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Designing and Implementing a Corporate Wellness Program

Anna Jade McCaffrey
Mar 3, 2020

Almost everyone is aware of the fact that new year’s resolutions are almost always dropped by March. In fact, a study shows that nearly 80% of people who made a new years resolution has failed to keep them by the start of February. With this statistic in mind, our people team wanted to set up our employees for success for the new year, and throughout the year as well. A wellness program first occurred to me after attending an awards ceremony for the Bay Area’s Healthiest Employer. Wellness programs are gaining traction across the corporate world, and attending these awards proved that. Multiple companies across the San Francisco Bay Area are beginning to invest their time and resources into these programs in order to help support employees.

Our drive to create the new wellness program at Cobalt came from our desire to provide our employees with materials to live more meaningful lives inside and outside of work. Traditional wellness programs in companies are generally driven by Health Insurance providers as a way to promote healthy living and healthy choices in order to drive down costs for the company as well as the Health Insurance providers. While this is a well-meaning tactic to help lower costs for every stakeholder (employee, company, and provider) this can sometimes come across as insincere and putting the needs of the company first.

Considerations in Designing a Wellness Program

There were certain considerations that we took when designing our wellness program for 2020. How, as a start-up with 100+ employees, can the company give back to the employees’ lives in a meaningful way, while keeping people engaged and also staying low budget? Based on this criteria, our wellness program would ideally need three main goals:

  1. Building a program that would work and engage employees equally across three separate offices in three separate time zones.

  2. This would be our first official Cobalt wellness program, so we didn’t want to allocate too much money without knowing if employees would engage with the program.

  3. It would have to fit into our company culture, which is made up of smaller teams and loves to learn while also keeping a competitive spirit.

In the end, we decided to settle on monthly challenges that would occur throughout the new year with a focus on different areas of wellness including financial, mental, emotional, and physical wellness. For example, to kick off the new year we had a screen time challenge that challenged employees to limit their screen time to two hours per day on social media and watching television for five hours per week. At the end of the month, everyone who completed the challenge was entered to win the new Amazon Fire. While some companies opt to make these team challenges in order to increase participation, we opted to make a prize at the end of the year for the teams that participated the most.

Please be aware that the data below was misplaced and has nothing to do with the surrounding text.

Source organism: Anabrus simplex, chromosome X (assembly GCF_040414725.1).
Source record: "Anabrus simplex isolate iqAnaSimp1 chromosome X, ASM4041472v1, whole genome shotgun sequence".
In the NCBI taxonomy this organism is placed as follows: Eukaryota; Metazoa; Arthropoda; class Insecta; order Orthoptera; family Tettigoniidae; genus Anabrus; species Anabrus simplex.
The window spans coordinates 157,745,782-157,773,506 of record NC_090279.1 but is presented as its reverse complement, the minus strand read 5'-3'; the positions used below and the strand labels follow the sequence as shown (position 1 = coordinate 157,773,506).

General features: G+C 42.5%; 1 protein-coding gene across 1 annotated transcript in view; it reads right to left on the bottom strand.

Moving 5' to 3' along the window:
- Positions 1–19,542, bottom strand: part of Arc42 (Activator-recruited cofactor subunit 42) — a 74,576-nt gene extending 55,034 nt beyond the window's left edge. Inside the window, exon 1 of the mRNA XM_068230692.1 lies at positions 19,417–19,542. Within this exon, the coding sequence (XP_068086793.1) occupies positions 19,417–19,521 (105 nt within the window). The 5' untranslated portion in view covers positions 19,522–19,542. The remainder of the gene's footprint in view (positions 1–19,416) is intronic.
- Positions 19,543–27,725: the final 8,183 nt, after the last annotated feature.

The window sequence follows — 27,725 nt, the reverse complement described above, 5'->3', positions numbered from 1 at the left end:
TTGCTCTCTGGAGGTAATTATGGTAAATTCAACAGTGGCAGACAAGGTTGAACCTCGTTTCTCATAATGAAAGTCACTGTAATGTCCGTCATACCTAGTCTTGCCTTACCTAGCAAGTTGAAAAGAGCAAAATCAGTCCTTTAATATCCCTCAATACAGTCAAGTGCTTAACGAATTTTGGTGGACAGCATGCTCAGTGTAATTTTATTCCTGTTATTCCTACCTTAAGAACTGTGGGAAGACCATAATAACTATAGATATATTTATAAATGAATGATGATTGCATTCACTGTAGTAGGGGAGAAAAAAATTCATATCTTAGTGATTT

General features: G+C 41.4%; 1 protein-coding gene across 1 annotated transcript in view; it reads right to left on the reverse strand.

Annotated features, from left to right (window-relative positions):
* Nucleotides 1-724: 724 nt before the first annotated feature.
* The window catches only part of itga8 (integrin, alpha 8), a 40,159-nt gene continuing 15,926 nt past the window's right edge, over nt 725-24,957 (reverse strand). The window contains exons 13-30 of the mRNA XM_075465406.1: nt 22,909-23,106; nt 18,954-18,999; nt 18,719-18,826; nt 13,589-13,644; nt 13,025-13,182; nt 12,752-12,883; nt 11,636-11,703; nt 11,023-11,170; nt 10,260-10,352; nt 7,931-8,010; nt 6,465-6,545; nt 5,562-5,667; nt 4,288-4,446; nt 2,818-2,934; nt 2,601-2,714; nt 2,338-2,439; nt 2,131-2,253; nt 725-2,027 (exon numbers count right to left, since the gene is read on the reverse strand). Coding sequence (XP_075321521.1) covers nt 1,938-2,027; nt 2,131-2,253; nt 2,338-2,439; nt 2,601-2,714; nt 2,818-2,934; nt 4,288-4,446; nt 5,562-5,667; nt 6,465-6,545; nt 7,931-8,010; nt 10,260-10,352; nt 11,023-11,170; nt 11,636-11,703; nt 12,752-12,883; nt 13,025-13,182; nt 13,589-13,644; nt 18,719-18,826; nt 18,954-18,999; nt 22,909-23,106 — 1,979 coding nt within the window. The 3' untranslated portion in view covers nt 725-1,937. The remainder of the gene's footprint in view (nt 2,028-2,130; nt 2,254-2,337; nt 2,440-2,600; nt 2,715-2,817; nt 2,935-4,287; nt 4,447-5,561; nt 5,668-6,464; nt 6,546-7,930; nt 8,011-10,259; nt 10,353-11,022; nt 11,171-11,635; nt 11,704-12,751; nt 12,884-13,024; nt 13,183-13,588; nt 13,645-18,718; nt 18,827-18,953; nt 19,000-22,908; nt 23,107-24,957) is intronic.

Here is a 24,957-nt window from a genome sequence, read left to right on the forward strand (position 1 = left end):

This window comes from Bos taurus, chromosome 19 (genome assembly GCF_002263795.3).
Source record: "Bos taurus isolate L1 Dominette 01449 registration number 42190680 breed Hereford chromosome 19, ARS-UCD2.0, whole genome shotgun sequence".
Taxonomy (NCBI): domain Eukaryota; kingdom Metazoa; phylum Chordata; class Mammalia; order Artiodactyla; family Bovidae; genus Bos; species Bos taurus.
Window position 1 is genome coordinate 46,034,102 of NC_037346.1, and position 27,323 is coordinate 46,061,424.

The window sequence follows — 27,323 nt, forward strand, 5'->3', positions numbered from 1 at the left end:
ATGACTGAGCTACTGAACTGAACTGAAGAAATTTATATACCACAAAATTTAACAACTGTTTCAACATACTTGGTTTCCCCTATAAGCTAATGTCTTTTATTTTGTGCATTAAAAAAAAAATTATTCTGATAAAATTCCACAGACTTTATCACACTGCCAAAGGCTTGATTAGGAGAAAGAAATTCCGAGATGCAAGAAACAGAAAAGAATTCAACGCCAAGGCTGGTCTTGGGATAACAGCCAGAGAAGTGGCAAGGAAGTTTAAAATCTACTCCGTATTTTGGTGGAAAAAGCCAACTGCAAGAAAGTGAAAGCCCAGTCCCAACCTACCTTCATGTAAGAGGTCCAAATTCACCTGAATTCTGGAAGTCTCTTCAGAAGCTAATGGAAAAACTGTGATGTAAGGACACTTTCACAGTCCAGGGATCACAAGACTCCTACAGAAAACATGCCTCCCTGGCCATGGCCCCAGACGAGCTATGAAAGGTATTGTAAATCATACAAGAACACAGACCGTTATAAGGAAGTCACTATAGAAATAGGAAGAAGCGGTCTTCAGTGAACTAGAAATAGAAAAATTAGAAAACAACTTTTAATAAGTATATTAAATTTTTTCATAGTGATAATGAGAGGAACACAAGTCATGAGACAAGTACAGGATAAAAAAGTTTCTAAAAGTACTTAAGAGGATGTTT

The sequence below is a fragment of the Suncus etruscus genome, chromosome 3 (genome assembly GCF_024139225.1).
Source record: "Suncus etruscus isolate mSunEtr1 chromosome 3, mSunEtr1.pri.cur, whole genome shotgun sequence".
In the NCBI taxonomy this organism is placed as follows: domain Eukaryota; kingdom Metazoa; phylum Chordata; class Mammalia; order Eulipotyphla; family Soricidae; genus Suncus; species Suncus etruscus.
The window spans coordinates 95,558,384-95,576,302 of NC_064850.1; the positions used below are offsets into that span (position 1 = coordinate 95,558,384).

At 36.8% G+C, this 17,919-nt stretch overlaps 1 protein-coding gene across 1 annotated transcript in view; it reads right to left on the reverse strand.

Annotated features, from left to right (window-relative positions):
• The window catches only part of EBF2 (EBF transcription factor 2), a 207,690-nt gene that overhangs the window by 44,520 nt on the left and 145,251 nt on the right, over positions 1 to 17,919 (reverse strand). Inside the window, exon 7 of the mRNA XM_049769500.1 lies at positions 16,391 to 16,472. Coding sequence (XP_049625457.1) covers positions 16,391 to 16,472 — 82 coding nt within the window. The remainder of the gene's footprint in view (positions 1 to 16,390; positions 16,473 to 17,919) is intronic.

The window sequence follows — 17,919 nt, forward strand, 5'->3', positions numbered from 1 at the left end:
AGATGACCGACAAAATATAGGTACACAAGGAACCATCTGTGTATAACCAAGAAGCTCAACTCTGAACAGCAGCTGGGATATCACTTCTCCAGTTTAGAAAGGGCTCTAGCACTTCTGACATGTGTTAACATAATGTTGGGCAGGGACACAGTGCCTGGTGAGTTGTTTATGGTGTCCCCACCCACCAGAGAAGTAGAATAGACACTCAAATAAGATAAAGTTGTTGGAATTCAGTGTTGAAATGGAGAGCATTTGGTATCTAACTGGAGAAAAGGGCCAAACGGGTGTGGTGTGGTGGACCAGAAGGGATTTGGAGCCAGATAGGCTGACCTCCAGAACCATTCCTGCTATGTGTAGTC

Anticipating and Navigating Challenges

When I look to implement policies or new processes I always try to anticipate the challenges. Some challenges that I anticipated were the fact that this would cost money and the challenge of getting employees to participate as well as making sure people were honest about tracking the times that they completed the challenge.

To address the financial part of it, I was able to create this program for just under $800, for all the prizes at the end of the month. It’s a low cost way to pump people up to complete their challenges, and for most companies $800 is extremely cheap on the budget spectrum. Of course, if you have more money to spare you can pump this program up with adding in workshops hosted by leaders in your area, purchasing classes, or adding in more prizes for everyone who completes the challenges at the end of the month. That’s what I love about the monthly challenge format- it’s completely customizable to your company’s culture.

The other more specific challenge was employee participation and honesty. The best method to ensure that your employees will participate is to ask your employees before you publish the program. This can be done by a company-wide survey or by individually asking employees that you think will be candid with you on their feedback. These same employees will feel a sense of pride in knowing that they helped to establish this program, and can be used for ambassadors for the program, also helping to ensure honesty and participation across the offices.

The Importance of Executive Support

Most of the participation will come from how you brand it, and it always helps when you’re able to get leadership involved in the programs. When the leadership team in the company gets involved in programs it lets employees know that this program is something they see value in and therefore the company should see value in. Getting the leadership team involved also helps of the branding of the program as it’s then perceived as an official program, encouraging other employees to join as well.

The last challenge that I’m anticipating is keeping the participation engagement high as the year goes on. My goal is to continue to amp up the program by adding employee led workshops throughout the year, and being consistent in raffling off the prizes.

Do you have run a wellness program at your office? And do you have any tips for employee engagement and participation? I would love to hear your ideas!